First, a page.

OpenStack’s latest release focuses on scalability and resilience

OpenStack, the massive open source project that helps enterprises run the equivalent of AWS in their own data centers, is launching the 14th major version of its software today. Newton, as this new version is called, shows how OpenStack has matured over the last few years. The focus this time is on making some of the core OpenStack services more scalable and resilient. In addition, though, the update also includes a couple of major new features. The project now better supports containers and bare metal servers, for example.

In total, more than 2,500 developers and users contributed to Newton. That gives you a pretty good sense of the scale of this project, which includes support for core data center services like compute, storage and networking, but also a wide range of smaller projects.

As OpenStack Foundation COO Mark Collier told me, the focus with Newton wasn’t so much on new features but on adding tools for supporting new kinds of workloads.

Both Collier and OpenStack Foundation executive director Jonathan Bryce stressed that OpenStack is mostly about providing the infrastructure that people need to run their workloads. The project itself is somewhat agnostic as to what workloads they want to run and which tools they want to use, though. “People aren’t looking at the cloud as synonymous with [virtual machines] anymore,” Collier said. Instead, they are mixing in bare metal and containers as well. OpenStack wants to give these users a single control plane to manage all of this.

Enterprises do tend to move slowly, though, and even the early adopters that use OpenStack are only now starting to adopt containers. “We see people who are early adopters who are running container in production,” Bryce told me. “But I think OpenStack or not OpenStack, it’s still early for containers in production usage.” He did note, however, that he is regularly talks to enterprise users who are looking at how they can use the different components in OpenStack to get to containers faster.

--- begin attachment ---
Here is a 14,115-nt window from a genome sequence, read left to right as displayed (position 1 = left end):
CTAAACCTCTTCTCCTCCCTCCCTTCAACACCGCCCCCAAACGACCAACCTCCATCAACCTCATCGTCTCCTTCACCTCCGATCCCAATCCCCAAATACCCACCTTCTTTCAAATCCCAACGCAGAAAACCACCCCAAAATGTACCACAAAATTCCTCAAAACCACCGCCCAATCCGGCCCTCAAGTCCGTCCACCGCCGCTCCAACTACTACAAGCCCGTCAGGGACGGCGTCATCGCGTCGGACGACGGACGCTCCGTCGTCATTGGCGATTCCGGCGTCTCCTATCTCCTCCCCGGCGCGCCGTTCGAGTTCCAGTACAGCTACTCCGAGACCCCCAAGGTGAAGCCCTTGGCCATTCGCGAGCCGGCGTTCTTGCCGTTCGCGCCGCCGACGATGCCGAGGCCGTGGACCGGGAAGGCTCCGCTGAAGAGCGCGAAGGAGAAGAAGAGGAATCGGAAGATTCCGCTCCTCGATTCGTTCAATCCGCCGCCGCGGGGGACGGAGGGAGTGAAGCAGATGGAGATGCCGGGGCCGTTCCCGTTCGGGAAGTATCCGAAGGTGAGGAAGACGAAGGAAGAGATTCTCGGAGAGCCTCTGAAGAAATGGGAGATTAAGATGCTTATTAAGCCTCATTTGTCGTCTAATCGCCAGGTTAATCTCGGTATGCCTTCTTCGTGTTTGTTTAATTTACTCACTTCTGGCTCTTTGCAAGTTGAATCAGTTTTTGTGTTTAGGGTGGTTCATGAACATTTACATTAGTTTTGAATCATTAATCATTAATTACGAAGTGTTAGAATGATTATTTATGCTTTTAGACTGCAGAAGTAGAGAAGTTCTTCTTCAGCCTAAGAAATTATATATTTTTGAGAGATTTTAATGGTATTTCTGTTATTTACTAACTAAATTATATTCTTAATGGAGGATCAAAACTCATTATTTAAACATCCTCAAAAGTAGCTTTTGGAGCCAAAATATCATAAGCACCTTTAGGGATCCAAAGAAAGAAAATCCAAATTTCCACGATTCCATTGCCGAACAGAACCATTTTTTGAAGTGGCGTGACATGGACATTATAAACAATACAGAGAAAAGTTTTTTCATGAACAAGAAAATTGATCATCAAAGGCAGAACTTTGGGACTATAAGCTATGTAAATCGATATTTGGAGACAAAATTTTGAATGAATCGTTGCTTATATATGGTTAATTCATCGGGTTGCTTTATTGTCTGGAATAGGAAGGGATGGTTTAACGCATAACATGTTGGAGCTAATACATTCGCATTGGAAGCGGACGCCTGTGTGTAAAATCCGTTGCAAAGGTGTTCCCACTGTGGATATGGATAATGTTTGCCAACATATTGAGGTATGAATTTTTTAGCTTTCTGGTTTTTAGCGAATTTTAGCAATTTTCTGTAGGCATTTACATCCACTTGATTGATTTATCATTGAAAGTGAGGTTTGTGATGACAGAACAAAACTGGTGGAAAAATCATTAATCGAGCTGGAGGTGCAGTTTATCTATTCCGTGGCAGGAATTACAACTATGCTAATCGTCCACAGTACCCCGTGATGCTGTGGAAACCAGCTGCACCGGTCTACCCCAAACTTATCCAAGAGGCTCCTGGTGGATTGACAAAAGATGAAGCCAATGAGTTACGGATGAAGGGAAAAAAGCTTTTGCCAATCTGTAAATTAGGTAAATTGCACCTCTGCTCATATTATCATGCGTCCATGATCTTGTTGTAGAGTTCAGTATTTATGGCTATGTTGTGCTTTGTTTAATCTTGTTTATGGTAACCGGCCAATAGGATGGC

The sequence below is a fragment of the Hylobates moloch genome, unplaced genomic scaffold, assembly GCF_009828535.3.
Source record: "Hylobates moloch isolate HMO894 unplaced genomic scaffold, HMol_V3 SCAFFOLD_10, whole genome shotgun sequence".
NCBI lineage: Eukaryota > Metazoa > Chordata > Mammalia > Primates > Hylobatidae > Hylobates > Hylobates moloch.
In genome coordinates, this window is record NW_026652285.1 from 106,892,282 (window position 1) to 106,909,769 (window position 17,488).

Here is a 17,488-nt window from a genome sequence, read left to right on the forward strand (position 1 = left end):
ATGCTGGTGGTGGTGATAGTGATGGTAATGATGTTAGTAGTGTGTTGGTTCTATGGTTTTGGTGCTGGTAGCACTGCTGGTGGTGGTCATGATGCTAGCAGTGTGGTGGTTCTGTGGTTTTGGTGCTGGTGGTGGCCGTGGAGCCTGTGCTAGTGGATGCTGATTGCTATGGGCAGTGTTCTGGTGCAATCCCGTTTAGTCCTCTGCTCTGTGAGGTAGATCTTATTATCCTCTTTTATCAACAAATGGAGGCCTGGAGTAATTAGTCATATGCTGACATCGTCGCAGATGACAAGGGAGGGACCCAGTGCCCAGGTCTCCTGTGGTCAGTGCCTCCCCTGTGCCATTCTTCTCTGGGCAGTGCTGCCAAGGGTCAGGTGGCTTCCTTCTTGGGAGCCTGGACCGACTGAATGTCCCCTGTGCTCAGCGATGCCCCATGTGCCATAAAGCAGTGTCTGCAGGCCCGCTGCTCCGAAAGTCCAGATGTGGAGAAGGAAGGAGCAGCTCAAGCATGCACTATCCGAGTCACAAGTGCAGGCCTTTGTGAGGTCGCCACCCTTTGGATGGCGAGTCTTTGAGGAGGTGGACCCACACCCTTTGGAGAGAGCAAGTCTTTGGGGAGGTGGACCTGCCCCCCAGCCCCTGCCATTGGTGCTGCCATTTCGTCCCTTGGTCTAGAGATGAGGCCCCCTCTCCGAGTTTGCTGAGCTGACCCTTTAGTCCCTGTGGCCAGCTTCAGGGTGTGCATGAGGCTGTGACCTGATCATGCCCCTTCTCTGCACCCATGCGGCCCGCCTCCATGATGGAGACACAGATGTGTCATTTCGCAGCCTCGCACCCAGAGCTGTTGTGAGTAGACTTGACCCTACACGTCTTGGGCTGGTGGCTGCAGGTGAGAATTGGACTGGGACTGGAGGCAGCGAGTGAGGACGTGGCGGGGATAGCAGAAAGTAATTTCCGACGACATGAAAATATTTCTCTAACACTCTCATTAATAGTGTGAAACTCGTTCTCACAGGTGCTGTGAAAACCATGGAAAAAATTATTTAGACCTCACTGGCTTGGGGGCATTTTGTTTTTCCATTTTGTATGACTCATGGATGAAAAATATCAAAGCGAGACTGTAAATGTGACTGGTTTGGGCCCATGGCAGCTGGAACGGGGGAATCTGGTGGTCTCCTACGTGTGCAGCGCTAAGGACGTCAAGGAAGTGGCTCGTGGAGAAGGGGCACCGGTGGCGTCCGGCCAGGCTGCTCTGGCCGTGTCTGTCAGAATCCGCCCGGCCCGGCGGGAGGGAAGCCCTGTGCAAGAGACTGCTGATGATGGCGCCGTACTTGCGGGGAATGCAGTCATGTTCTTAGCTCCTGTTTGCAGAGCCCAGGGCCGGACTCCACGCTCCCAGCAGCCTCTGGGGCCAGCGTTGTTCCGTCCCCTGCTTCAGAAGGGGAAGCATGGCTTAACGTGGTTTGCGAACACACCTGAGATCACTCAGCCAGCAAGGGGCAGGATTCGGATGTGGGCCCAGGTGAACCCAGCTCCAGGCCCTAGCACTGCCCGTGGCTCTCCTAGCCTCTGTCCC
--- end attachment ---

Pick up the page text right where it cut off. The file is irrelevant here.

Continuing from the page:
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Core features of OpenStack, including the Nova compute service, as well as the Horizon dashboard and Swift object/blob store, have now become more scalable. The Magnum project for managing containers on OpenStack, which already supported Docker Swarm, Kubernetes and Mesos, now also allows operators to run Kubernetes clusters on bare metal servers, while the Ironic framework for provisioning those bare metal servers is now more tightly integrated with Magnuma and also now supports multi-tenant networking.

The release also includes plenty of other updates and tweaks, of course. You can find a full (and fully overwhelming) rundown of what’s new in all of the different projects here.